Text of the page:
This careful orientation has led many to suppose that, besides being tombs, they were also observatories ; and certainly it would appear that they were meant to mark the return of some astronomical phenomenon ; but what it was, neither I nor any one else have yet been able to discover. The most plausible suggestion arose from their entrances being all on the north face, and sloping downwards on an angle varying from twenty-six to twenty-seven degrees, that they were meant to observe the pole-star. All, however, have failed to establish this point ; and as, among the last, Sir John Herschel has wasted his talents and science in the vain attempt, I will not presume to follow where he has failed : but as I think there can be very little doubt but that all these entrances were meant to be closed hermetically and concealed as soon as the king's body was deposited in the pyramid, I do not think it would be of much importance even if he had proved that the altitude of the pole-star was 26° in latitude 30° north.
Even if, however, an astronomical reason was found to fit exactly the passage of the Great Pyramid, we must find another for the second, where the angle of one passage is 25° 55' and of another 22° 15', and a different one for each of the twenty pyramids whose angles have been measured, as they vary from 22° 35' to 34° 5', and comprehend every intermediate angle, but no two alike.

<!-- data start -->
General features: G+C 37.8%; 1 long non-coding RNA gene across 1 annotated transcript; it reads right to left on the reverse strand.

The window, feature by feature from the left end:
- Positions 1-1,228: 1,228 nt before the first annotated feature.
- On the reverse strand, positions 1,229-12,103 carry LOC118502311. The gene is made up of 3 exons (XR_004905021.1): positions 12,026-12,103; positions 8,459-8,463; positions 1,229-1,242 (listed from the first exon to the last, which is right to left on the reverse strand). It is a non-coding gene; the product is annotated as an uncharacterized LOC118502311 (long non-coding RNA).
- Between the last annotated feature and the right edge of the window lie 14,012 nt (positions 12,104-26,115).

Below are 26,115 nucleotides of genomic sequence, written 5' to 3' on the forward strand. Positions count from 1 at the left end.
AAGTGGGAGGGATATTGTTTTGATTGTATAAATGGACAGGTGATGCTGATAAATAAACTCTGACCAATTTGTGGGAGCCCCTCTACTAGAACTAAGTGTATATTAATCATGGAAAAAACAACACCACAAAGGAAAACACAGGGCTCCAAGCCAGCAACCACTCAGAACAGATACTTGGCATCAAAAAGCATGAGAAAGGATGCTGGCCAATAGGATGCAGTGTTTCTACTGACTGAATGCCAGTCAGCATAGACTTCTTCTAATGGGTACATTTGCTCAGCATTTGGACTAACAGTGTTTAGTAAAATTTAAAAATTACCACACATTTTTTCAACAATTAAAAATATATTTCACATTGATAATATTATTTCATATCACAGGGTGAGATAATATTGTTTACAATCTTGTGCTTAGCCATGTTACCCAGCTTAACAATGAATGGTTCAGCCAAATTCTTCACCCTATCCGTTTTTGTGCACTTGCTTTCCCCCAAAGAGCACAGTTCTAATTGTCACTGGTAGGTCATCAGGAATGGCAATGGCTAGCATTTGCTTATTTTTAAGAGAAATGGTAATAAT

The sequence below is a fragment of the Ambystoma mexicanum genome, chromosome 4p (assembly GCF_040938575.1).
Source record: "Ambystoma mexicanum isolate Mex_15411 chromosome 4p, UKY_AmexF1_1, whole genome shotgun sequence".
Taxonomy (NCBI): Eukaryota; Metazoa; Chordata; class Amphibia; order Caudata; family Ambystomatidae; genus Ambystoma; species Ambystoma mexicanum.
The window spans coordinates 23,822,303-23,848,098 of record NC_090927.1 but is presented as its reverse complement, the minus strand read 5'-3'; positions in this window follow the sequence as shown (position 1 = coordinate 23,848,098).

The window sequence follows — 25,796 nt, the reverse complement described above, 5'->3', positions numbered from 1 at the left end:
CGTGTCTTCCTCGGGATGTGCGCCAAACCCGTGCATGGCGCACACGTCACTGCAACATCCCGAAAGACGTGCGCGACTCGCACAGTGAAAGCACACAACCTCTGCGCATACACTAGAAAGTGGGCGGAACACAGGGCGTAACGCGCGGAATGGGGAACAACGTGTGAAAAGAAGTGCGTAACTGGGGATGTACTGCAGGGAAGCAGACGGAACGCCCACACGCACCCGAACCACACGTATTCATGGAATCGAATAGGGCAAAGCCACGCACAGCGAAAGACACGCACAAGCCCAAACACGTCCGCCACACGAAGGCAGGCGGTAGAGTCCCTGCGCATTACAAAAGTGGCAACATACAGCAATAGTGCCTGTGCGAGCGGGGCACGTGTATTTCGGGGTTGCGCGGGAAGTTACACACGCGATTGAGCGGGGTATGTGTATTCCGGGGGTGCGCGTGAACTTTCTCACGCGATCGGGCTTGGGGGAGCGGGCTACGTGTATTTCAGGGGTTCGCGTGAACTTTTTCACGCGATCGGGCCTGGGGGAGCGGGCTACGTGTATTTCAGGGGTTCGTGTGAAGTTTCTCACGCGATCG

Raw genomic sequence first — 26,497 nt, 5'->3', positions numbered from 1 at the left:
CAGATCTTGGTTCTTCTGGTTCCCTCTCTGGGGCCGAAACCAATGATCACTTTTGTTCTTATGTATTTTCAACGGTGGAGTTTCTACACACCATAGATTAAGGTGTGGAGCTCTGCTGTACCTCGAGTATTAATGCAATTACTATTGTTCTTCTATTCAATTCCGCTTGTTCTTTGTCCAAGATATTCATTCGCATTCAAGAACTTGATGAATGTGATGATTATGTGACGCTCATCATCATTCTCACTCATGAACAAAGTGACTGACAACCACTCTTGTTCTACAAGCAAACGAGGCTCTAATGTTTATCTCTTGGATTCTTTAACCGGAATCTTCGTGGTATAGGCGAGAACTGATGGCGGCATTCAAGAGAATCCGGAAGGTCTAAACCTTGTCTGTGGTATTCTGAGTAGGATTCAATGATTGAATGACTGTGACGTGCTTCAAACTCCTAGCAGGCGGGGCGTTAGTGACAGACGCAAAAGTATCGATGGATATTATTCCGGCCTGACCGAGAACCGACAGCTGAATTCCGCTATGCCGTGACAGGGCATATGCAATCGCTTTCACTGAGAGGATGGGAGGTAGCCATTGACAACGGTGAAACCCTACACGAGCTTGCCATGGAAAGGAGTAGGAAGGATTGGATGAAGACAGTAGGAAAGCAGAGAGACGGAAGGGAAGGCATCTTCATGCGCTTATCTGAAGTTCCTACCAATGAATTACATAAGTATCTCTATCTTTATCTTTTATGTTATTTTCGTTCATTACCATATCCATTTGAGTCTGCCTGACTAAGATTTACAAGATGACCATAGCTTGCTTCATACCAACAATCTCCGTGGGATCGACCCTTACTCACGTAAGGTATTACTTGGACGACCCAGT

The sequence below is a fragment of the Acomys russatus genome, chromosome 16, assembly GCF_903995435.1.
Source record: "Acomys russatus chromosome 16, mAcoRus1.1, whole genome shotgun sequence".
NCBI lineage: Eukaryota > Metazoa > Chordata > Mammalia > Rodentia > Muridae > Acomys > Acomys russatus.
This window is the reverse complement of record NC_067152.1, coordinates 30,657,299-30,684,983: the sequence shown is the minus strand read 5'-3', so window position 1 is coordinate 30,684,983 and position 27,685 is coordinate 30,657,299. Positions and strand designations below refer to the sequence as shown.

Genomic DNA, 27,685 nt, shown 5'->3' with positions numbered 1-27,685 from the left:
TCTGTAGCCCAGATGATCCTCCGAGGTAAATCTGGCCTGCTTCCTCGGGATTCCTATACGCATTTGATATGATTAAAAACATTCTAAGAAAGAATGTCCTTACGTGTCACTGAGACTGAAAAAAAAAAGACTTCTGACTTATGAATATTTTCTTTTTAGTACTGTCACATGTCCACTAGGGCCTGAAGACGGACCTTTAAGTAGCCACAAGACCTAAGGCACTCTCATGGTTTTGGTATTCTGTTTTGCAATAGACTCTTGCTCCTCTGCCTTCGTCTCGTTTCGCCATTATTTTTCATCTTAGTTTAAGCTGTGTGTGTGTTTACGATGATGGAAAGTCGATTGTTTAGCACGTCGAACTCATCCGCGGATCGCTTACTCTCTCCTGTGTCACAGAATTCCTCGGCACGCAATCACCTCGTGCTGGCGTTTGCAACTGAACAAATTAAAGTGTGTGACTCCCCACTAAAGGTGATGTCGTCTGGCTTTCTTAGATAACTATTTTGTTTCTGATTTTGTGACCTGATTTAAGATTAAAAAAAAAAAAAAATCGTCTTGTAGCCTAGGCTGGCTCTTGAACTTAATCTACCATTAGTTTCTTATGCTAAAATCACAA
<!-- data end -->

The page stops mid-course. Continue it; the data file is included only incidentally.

A much more constant measure is the angle which the face forms with the horizon, which, in twelve of the principal and best-preserved Pyramids, varies only from 51° 10' to 52° 32' ; and there may be errors in measurement which may reduce the difference to even something less. With regard to the entrance-passage of the Great Pyramid, it appears to me to be meant as half this. It could not be made horizontal, as that would have led direct to the secret chamber, and frustrated all those ingenious contrivances for concealment which form the principal motive discoverable in the construction of those buildings ; and if at right angles to the face, it would have been so steep that men could not have gone up and down it, and it would have been most inconvenient to have hauled the sarcophagus or other great masses up and down it. This would not, of course, be the case in the smaller ones ; and it appears the more likely that this really was the motive, for the steepness of the passage is almost in the direct ratio to the size of the pyramid.